MAC: Mines and Communities

EPA Fine Particle Air Rule Called Gift to Power Industry

Published by MAC on 2005-09-12

EPA Fine Particle Air Rule Called Gift to Power Industry

September 12, 2005

Environmental News Service (ENS)

WASHINGTON, DC - The U.S. Environmental Protection Agency (EPA) has issued a new air quality rule proposing the steps that state, local and tribal governments can take to reduce fine particle pollution (PM2.5) in areas that do not meet the EPA's standards.

EPA Administrator Stephen Johnson said, "New clean air rules will reduce pollution from power plants, industrial facilities, and on and off road vehicles and equipment. As these rules take effect over the next decade, EPA projects that air quality will improve across the country, helping to ensure that all Americans can work, exercise and play in cleaner, healthier air."

The proposed rule, known as the PM2.5 Implementation Rule, describes the planning framework and requirements for state, local and tribal governments to consider when developing their plan to reduce air pollution to meet the fine particle pollution standards.

Areas meeting the standard must show how they will ensure that fine particle pollution levels remain below the standards. Reducing fine particle pollution is a critical element of the administration's comprehensive national clean air strategy and will result in deep and sustained reductions in air pollution, Johnson said. The strategy includes EPA's recent Clean Diesel Program to reduce pollution from highway, nonroad and stationary diesel engines, the Clean Air Interstate Rule to reduce pollution from power plants in the eastern United States, and the Clean Air Visibility Rule.

Fine particles, about 1/30th the size of an average human hair, are emitted by power plants and factories burning fossil fuels such as coal, automobiles, and diesel powered vehicles such as buses and trucks.

These fine particles are also formed in the atmosphere when gases such as sulfur dioxide, nitrogen oxides, and volatile organic compounds - all of which are also products of fuel combustion - are transformed in the air by chemical reactions.

These particles, known as PM2.5 because they are 2.5 micrometers or smaller in size, have been associated with serious health problems including cardiovascular disease, chronic bronchitis and asthma attacks.

EPA issued the PM2.5 standards in 1997 and designated areas as attainment or nonattainment with the standard in December 2004. Nonattainment areas must meet the standards by 2010.

Johnson estimates that meeting these standards will prevent at least 15,000 premature deaths; 75,000 cases of chronic bronchitis; 10,000 hospital admissions for respiratory and cardiovascular disease; hundreds of thousands of occurrences of aggravated asthma; and 3.1 million days when people miss work because they are suffering from symptoms related to particle pollution exposure.

But clean air advocates became suspicious when the EPA issued the 464 page rule proposal late on a Friday afternoon at a time when few people will read it.

Frank O'Donnell of the non-profit Clean Air Watch says he has begun reading it, and soon found that the EPA is proposing to give another break to the electric power industry. EPA is proposing new loopholes that could permit electric power plants in dirty-air areas to avoid tough pollution controls, O'Donnell said.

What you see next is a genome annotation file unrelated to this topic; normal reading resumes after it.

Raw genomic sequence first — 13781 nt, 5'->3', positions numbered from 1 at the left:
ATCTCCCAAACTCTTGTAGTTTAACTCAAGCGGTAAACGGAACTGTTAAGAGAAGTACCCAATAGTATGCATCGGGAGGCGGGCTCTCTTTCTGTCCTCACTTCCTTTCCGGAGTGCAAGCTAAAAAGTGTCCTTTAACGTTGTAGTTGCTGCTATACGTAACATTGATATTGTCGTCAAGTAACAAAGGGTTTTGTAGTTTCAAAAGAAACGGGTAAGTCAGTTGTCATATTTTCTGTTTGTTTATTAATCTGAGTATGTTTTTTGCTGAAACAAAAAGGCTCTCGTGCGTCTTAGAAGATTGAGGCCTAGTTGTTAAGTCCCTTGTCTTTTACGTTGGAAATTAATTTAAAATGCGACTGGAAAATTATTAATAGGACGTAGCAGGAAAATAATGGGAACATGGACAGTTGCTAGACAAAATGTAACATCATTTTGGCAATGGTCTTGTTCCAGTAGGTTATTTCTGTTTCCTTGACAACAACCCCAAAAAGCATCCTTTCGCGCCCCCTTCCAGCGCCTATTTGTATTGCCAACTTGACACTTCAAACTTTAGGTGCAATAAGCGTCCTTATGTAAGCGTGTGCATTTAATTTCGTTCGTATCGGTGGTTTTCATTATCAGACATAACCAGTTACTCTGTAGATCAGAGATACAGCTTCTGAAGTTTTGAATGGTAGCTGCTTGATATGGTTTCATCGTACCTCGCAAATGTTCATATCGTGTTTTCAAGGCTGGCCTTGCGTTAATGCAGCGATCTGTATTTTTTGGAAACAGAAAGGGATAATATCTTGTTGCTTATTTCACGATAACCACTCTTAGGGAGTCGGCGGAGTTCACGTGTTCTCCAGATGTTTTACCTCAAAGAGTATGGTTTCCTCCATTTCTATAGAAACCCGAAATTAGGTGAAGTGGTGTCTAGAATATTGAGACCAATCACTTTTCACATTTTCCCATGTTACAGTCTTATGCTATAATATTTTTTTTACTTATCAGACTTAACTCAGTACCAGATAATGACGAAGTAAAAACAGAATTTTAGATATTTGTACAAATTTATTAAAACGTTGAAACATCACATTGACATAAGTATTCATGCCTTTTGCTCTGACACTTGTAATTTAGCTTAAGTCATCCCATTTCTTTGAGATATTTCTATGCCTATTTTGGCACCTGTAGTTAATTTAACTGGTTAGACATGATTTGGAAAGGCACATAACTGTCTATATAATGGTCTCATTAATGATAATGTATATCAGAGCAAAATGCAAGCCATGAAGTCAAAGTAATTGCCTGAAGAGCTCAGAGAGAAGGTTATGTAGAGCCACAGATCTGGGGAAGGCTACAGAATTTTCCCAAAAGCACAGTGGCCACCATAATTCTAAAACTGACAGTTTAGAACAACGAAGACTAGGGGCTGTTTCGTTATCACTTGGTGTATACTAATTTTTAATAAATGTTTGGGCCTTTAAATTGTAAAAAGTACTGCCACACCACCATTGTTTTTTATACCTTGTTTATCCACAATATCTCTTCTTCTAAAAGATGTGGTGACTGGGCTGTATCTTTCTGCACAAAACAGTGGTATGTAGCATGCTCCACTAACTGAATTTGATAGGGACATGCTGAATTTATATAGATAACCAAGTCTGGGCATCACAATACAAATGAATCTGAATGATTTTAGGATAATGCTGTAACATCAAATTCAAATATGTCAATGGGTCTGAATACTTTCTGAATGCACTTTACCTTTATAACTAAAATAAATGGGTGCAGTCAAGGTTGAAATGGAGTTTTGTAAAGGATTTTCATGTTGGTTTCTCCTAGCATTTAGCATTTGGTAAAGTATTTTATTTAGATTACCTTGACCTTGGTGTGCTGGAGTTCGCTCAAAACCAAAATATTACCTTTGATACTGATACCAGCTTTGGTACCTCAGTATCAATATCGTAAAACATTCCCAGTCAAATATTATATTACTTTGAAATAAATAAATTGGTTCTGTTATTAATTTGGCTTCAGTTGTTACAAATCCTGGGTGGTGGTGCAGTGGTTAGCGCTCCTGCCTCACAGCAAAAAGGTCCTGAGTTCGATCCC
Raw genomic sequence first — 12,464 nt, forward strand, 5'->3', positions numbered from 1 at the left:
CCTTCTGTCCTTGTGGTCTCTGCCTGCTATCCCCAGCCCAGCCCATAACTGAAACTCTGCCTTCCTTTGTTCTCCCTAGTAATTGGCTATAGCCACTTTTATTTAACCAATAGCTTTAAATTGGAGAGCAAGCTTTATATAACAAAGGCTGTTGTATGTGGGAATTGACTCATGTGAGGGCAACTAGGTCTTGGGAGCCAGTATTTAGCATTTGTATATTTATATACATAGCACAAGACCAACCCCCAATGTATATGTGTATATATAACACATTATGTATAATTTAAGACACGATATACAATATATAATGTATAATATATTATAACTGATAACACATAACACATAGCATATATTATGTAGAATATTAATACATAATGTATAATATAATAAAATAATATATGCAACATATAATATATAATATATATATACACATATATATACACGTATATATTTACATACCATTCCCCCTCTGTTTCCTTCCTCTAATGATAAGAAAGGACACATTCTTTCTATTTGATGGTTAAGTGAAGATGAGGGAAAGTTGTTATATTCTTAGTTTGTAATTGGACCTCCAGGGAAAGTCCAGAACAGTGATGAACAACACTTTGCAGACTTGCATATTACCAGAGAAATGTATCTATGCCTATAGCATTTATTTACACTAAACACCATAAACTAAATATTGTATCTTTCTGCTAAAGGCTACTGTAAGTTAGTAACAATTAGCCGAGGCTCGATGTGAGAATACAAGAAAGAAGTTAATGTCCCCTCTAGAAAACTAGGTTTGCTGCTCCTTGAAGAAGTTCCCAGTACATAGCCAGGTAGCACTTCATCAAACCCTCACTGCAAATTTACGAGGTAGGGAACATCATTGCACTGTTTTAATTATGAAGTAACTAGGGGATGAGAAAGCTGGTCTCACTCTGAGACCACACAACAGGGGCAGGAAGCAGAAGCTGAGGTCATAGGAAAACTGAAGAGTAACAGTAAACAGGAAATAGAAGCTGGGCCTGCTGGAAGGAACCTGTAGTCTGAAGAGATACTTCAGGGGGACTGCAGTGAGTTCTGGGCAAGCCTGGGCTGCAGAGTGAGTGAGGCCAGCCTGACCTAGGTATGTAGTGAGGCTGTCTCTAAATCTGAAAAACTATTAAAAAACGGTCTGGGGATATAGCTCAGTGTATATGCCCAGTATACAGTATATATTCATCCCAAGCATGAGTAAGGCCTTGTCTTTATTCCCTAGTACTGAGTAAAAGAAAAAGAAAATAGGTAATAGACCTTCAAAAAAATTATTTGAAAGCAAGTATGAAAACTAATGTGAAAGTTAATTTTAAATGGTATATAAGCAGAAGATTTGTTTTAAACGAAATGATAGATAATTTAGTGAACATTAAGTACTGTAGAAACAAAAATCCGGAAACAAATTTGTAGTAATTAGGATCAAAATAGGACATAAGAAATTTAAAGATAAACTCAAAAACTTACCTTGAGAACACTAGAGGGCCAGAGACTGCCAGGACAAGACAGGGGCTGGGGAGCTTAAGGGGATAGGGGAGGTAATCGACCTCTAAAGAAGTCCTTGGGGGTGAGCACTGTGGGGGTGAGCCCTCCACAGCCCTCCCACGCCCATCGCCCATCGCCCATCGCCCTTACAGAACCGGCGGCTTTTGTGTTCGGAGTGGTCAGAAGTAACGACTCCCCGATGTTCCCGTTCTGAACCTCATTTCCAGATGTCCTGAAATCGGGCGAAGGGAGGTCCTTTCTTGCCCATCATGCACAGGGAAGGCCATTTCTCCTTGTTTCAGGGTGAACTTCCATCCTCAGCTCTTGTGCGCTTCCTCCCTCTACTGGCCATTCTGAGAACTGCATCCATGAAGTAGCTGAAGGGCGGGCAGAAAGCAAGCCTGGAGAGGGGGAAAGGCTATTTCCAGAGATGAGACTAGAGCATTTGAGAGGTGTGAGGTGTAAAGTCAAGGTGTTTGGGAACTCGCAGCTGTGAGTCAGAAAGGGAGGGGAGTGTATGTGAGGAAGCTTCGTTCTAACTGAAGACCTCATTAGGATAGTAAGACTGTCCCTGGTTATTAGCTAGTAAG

Under this proposal, power companies would NOT have to install “reasonably available” pollution controls as long as they are located in states that participate in the “cap and trade” program that EPA calls the Clean Air Interstate Rule.

"This is yet another gift to the electric power industry," O'Donnell said, "one that could subject breathers to unnecessarily high levels of fine-particle pollution, which has been linked to premature death and numerous health problems."

Last year, the EPA listed areas of the country out of compliance with the national health standard for fine particle pollution that was set in 1997. This is a companion rule which is supposed to outline for states how they are supposed to meet those standards.

"One glaring loophole," says O'Donnell, is that the EPA is proposing that power plants, EGUs in the jargon of the bureaucracy, would not have to install reasonably available pollution controls if the state in question participates in the regional cap-and-trade program under the Clean Air Interstate Rule.

Installation of reasonably available pollution controls has been a minimal requirement in the past for big sources of pollution located in areas that violate public health standards.

Many states and environmentalists have pointed out that the interstate rule will not be adequate to meet public health standards in many areas.

Under this new proposal, O'Donnell says, a power plant would not necessarily have to be controlled at all, even if it is contributing to local pollution problems.

The rule is found at:

Basic information about the Clean Air Interstate Rule is found at:

The EPA will accept public comment on this proposal for 60 days from the date the notice appears in the Federal Register. For more information, visit:

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